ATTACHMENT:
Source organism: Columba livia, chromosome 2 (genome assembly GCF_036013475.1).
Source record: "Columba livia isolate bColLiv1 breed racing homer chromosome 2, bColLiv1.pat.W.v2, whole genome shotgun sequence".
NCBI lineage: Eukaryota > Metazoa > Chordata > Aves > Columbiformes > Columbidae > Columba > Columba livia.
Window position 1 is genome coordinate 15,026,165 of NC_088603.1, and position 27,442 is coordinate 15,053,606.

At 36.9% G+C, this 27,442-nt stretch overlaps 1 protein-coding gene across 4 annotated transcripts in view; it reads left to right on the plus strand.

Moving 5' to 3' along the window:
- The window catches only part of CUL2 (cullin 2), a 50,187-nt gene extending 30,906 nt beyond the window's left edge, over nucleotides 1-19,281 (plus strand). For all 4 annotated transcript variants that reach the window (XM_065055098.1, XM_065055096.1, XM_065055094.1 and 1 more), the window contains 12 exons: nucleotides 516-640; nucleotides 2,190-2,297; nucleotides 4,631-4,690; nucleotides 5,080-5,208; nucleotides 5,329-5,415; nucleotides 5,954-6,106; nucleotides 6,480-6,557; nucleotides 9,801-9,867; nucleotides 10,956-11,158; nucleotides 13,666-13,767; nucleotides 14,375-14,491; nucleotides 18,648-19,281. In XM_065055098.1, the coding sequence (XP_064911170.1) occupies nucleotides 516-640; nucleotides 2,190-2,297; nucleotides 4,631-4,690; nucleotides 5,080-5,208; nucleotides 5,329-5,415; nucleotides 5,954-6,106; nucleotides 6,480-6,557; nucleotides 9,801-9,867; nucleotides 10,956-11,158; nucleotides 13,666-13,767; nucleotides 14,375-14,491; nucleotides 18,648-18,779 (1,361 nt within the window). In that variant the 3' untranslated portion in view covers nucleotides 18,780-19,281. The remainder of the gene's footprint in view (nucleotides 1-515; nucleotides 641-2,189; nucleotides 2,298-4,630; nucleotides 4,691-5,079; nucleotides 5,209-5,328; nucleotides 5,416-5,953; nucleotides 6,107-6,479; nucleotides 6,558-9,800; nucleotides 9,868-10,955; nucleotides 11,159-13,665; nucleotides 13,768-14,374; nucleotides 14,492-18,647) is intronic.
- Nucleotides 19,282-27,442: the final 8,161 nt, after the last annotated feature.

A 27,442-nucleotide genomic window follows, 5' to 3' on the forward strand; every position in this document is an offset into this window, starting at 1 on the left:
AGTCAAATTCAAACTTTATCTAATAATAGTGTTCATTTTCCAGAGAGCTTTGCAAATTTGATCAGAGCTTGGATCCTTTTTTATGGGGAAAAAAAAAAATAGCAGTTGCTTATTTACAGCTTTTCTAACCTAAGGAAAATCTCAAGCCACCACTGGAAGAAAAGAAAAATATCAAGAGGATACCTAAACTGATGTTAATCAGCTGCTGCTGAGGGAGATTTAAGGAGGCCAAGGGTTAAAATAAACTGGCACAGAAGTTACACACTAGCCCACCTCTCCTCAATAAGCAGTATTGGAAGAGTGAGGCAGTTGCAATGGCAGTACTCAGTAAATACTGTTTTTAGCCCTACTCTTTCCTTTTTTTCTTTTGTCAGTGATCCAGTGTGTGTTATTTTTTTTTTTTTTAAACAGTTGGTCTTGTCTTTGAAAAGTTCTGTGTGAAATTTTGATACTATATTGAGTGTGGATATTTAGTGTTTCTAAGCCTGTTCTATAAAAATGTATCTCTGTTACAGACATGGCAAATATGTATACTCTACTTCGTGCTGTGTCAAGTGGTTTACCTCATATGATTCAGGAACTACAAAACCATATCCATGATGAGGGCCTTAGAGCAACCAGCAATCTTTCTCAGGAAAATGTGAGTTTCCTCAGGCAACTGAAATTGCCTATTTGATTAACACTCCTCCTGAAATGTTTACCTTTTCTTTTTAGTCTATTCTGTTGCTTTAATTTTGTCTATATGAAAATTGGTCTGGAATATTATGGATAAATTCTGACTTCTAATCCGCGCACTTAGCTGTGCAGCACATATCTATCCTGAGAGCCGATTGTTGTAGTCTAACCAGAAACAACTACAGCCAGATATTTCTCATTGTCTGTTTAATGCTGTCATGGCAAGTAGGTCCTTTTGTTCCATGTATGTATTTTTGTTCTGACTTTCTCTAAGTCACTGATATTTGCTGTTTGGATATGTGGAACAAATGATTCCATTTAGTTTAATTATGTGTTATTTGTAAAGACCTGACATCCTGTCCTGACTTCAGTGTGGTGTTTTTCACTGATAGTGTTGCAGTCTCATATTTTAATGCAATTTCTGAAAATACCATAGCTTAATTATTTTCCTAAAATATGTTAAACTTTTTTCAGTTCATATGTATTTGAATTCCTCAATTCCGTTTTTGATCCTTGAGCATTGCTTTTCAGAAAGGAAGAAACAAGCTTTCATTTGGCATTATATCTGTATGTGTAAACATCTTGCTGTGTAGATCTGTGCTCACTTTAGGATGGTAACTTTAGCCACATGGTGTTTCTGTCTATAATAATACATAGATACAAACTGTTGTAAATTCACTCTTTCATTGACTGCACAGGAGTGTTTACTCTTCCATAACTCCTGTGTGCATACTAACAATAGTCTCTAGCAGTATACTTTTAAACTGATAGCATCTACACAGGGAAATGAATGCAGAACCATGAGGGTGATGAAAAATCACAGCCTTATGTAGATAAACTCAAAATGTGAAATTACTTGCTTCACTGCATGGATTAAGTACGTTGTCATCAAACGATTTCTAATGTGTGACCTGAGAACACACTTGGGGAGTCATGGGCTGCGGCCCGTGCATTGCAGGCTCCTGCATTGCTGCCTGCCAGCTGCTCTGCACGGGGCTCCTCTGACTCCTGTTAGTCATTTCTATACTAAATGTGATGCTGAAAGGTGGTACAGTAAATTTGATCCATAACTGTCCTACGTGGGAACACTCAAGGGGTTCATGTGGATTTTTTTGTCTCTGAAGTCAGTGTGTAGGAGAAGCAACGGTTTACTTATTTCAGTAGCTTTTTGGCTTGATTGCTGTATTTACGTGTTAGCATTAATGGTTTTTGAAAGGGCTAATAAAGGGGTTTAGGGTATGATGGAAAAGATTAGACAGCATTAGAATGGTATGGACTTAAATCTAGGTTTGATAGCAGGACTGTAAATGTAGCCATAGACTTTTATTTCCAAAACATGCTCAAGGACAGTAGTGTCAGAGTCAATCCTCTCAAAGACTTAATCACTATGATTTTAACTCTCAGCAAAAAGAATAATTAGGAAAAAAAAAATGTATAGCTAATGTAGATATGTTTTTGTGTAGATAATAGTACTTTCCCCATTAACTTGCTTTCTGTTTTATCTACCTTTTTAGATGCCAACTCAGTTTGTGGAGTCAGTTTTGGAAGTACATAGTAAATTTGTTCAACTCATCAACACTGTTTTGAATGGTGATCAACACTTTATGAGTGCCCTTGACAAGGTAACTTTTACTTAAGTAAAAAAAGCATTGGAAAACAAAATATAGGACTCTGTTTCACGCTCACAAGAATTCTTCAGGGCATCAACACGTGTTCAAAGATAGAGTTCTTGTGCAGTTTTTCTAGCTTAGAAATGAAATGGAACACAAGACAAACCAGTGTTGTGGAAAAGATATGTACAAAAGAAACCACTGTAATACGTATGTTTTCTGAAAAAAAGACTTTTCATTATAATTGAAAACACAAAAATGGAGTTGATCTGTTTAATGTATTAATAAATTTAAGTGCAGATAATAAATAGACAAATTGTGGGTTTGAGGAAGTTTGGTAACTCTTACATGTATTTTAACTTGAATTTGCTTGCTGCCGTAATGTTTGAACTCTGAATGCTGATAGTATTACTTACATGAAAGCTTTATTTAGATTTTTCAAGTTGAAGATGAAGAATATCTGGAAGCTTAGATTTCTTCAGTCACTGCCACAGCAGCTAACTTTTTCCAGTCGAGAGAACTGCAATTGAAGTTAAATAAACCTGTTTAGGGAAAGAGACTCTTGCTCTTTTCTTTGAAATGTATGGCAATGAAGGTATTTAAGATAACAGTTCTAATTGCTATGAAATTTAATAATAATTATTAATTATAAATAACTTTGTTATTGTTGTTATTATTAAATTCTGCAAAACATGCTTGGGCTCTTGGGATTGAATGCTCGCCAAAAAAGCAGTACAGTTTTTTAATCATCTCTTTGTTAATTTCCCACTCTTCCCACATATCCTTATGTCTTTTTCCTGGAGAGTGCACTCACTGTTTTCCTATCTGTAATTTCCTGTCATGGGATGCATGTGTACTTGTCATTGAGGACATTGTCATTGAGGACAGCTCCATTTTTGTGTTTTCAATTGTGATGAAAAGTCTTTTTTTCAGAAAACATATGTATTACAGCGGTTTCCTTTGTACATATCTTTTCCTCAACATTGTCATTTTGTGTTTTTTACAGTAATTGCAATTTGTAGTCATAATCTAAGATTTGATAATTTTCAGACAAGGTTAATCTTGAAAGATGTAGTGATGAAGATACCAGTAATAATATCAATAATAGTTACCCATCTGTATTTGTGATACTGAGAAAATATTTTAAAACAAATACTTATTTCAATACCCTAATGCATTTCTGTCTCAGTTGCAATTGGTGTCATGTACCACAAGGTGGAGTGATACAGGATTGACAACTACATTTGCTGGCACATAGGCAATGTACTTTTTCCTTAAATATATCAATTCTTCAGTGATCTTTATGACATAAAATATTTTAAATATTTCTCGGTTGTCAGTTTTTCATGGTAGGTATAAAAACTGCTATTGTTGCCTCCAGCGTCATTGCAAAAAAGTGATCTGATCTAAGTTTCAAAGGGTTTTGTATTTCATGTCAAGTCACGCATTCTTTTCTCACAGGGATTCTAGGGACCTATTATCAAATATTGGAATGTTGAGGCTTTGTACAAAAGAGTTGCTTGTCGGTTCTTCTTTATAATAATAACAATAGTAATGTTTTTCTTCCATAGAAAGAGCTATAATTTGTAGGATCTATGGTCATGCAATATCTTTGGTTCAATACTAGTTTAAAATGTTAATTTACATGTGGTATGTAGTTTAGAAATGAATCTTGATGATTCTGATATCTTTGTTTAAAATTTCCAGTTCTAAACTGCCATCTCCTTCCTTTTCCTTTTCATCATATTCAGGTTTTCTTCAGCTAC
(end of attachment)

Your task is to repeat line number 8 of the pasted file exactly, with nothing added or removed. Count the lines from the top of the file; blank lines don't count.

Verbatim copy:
- Nucleotides 19,282-27,442: the final 8,161 nt, after the last annotated feature.